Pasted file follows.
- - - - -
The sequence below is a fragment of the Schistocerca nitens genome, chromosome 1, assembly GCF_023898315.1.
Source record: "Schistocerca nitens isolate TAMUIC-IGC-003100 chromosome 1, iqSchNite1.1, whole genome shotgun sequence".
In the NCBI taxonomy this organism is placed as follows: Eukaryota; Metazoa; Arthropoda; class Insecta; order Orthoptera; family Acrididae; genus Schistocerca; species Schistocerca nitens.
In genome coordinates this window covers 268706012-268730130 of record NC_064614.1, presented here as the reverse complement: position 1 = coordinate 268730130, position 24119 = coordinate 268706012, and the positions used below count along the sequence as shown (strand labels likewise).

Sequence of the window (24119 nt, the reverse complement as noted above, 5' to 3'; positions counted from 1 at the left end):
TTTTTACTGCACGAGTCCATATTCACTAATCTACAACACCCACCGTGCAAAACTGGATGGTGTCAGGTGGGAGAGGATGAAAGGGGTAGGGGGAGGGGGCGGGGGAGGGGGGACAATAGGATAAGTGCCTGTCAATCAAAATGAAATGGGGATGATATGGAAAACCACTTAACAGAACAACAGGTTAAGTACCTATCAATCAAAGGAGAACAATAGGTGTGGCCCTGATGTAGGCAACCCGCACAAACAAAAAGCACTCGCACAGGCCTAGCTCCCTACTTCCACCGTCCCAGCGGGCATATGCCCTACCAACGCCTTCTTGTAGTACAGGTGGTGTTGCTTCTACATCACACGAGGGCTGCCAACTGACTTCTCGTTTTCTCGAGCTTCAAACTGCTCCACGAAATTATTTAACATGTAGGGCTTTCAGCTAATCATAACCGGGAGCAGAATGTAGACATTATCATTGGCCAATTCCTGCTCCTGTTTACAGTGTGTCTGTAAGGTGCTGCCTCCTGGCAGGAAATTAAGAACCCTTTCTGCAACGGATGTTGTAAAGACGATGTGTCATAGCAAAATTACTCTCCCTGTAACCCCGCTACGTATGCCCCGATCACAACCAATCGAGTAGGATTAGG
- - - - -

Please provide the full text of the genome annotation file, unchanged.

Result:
The sequence below is a fragment of the Schistocerca nitens genome, chromosome 1, assembly GCF_023898315.1.
Source record: "Schistocerca nitens isolate TAMUIC-IGC-003100 chromosome 1, iqSchNite1.1, whole genome shotgun sequence".
In the NCBI taxonomy this organism is placed as follows: Eukaryota; Metazoa; Arthropoda; class Insecta; order Orthoptera; family Acrididae; genus Schistocerca; species Schistocerca nitens.
In genome coordinates this window covers 268706012-268730130 of record NC_064614.1, presented here as the reverse complement: position 1 = coordinate 268730130, position 24119 = coordinate 268706012, and the positions used below count along the sequence as shown (strand labels likewise).

Sequence of the window (24119 nt, the reverse complement as noted above, 5' to 3'; positions counted from 1 at the left end):
TTTTTACTGCACGAGTCCATATTCACTAATCTACAACACCCACCGTGCAAAACTGGATGGTGTCAGGTGGGAGAGGATGAAAGGGGTAGGGGGAGGGGGCGGGGGAGGGGGGACAATAGGATAAGTGCCTGTCAATCAAAATGAAATGGGGATGATATGGAAAACCACTTAACAGAACAACAGGTTAAGTACCTATCAATCAAAGGAGAACAATAGGTGTGGCCCTGATGTAGGCAACCCGCACAAACAAAAAGCACTCGCACAGGCCTAGCTCCCTACTTCCACCGTCCCAGCGGGCATATGCCCTACCAACGCCTTCTTGTAGTACAGGTGGTGTTGCTTCTACATCACACGAGGGCTGCCAACTGACTTCTCGTTTTCTCGAGCTTCAAACTGCTCCACGAAATTATTTAACATGTAGGGCTTTCAGCTAATCATAACCGGGAGCAGAATGTAGACATTATCATTGGCCAATTCCTGCTCCTGTTTACAGTGTGTCTGTAAGGTGCTGCCTCCTGGCAGGAAATTAAGAACCCTTTCTGCAACGGATGTTGTAAAGACGATGTGTCATAGCAAAATTACTCTCCCTGTAACCCCGCTACGTATGCCCCGATCACAACCAATCGAGTAGGATTAGG